Amblyopia, usually referred to as “lazy eye,” is a common condition among babies and kids. What causes lazy eye in children, and how can it be corrected?
Amblyopia happens when one of the eyes has reduced vision because it didn’t develop properly. Since the weaker eye has poorer vision, the brain “ignores” it and over time, only learns to work with the stronger eye. Although rare, it’s also possible for amblyopia to affect both eyes.
The earlier your child gets treatment for lazy eye, the better. According to experts, the brain and eyes are still learning to work together from age 1 to 7. That’s why if you treat amblyopia during that stage, the chance that he or she will develop normal vision increases.
Causes of lazy eye in children
Amblyopia can develop due to other eye-related problems like:
Strabismus, which we often refer to as “duling” or “banlag” occurs when the eyes are not working together. In other words, they are misaligned or not “looking” in the same direction.
When one eye focuses straight ahead while the other one can move to the left, right, up, or down, the misaligned eye is often weaker. Over time, the brain ignores the images sent by the weaker and misaligned eye, that’s why it becomes lazy.
Note: Some people use lazy eye and strabismus interchangeably, but please note that they are not the same.
Another possible cause of lazy eye in children is a refractive error, which occurs when the eyes do not bend the light correctly, causing blurry vision. When one of the eyes experiences a more severe refractive error, it can also become amblyopic.
Children can experience any of the following types of refractive errors:
- Myopia or nearsightedness, when they cannot see clearly unless the object is close to their eyes.
- Hyperopia or farsightedness, when they cannot see clearly unless the object is far from their eyes.
- Astigmatism, when they see blurry images.
Cataracts occur when the eyes’ normally transparent lens is cloudy. If your child is born with a cataract on one eye, the brain might also ignore it, causing a lazy eye.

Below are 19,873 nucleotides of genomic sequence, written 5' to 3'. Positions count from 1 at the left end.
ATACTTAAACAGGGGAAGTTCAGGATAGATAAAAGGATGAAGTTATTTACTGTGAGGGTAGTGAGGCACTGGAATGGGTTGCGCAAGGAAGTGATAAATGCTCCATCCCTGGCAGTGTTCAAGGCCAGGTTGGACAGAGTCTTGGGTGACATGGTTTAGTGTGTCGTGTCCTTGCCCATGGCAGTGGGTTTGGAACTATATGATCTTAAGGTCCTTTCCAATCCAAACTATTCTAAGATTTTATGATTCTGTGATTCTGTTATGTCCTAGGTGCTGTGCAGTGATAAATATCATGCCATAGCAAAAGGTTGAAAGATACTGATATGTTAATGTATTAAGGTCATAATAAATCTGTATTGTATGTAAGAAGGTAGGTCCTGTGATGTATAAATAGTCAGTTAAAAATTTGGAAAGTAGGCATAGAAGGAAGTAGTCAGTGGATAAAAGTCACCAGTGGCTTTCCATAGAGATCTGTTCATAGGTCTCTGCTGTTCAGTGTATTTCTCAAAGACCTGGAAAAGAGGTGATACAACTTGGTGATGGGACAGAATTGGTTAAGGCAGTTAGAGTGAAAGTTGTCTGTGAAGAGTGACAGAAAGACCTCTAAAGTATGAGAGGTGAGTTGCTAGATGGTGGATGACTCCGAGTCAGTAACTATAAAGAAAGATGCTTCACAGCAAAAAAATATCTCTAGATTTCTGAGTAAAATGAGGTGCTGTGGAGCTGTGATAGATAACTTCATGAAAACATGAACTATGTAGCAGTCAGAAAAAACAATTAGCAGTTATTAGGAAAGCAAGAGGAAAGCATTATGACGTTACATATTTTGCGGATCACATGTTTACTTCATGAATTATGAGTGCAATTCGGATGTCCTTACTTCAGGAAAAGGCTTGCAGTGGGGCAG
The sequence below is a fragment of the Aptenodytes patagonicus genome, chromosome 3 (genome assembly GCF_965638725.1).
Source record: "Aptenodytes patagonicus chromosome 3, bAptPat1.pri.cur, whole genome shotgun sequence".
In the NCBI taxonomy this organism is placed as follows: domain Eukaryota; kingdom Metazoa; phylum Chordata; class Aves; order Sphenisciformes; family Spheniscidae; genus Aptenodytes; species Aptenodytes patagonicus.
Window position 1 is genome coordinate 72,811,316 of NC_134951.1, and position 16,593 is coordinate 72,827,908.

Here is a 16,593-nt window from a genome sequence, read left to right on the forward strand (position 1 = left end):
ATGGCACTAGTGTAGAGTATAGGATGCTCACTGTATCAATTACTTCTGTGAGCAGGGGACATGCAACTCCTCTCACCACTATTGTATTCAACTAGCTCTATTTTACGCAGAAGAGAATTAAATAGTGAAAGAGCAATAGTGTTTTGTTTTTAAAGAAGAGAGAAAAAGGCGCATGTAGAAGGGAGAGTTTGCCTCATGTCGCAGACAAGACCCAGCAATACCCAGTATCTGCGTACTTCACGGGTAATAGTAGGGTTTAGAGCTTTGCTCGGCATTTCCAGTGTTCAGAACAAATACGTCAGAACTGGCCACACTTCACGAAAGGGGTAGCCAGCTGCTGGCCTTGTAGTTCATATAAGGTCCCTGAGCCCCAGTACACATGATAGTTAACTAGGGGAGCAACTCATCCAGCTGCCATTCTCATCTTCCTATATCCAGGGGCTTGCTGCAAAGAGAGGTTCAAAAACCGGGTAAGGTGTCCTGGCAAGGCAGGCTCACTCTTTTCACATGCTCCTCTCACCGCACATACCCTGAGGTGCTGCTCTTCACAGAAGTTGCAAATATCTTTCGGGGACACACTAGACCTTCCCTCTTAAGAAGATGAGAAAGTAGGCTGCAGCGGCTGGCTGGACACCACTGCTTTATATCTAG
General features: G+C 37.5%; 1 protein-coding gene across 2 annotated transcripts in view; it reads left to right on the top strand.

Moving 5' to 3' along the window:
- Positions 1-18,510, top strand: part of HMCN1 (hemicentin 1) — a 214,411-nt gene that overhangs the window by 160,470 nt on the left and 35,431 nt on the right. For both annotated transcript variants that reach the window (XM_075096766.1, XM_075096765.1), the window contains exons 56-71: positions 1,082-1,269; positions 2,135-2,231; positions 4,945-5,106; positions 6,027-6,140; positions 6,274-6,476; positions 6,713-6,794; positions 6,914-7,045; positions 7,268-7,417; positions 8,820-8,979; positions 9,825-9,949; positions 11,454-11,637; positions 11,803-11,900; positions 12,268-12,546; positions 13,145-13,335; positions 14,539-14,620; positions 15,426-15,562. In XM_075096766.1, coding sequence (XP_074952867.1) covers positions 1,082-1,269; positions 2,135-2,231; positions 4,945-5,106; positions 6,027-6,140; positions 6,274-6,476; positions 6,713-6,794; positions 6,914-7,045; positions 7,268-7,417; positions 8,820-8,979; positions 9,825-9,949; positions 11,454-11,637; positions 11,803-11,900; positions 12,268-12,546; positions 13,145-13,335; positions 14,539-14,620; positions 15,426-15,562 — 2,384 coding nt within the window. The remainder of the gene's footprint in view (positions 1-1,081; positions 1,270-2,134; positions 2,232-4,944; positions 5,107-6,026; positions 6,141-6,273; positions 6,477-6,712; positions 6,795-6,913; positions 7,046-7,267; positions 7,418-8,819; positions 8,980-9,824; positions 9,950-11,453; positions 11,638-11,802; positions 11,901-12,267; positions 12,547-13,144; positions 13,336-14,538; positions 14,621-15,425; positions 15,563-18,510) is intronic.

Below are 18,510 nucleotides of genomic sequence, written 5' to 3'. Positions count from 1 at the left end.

Ptosis is another condition that interferes with a child’s vision.
Also called “droopy eyelid,” ptosis happens when one or both of the upper eyelids are lower than normal. Since the droopy eyelid interferes with a child’s vision (it blocks a portion of the visual field), the brain may not work with the affected eye, leading to amblyopia.
Risk factors for amblyopia in children
Besides the above-mentioned causes, note that the following factors also increase a child’s risk of developing amblyopia:
- Family history of lazy eye
- Developmental delay
- Premature birth
- Genetic conditions, like Down syndrome
- Craniofacial disorders
Treatment of lazy eye in children
The goal of treating amblyopia includes:
- Correcting the condition that causes lazy eye
- Force the brain to recognize the signals coming from the weaker eye; usually, this means making the child use their lazy eye.
- Make the eyes work together.
Common treatment options are:
One of the most common ways to treat lazy eye in children is to have them wear an eye patch to cover the stronger eye. This way, they will be forced to use the weaker eye, which may strengthen in the long run.
In some instances, the doctor may opt for eye drops that blur the stronger eye’s vision. As a result, the child will be forced to see things using their lazy eye.
Finally, the doctor may decide on eyeglasses where one of the lenses is blurred. It generally works the same way as the eye drops and patches.
Even if you suspect lazy eye in your child, please don’t make him or her wear an eye patch without consulting an eye doctor.
Only the doctor can diagnose their vision problems and decide on treatment strategies. They will also be able to tell you how often and for how long your child needs to wear or use an eye patch, drops, or glasses.
Learn more about Child Eyecare here.
Hello Health Group does not provide medical advice, diagnosis or treatment.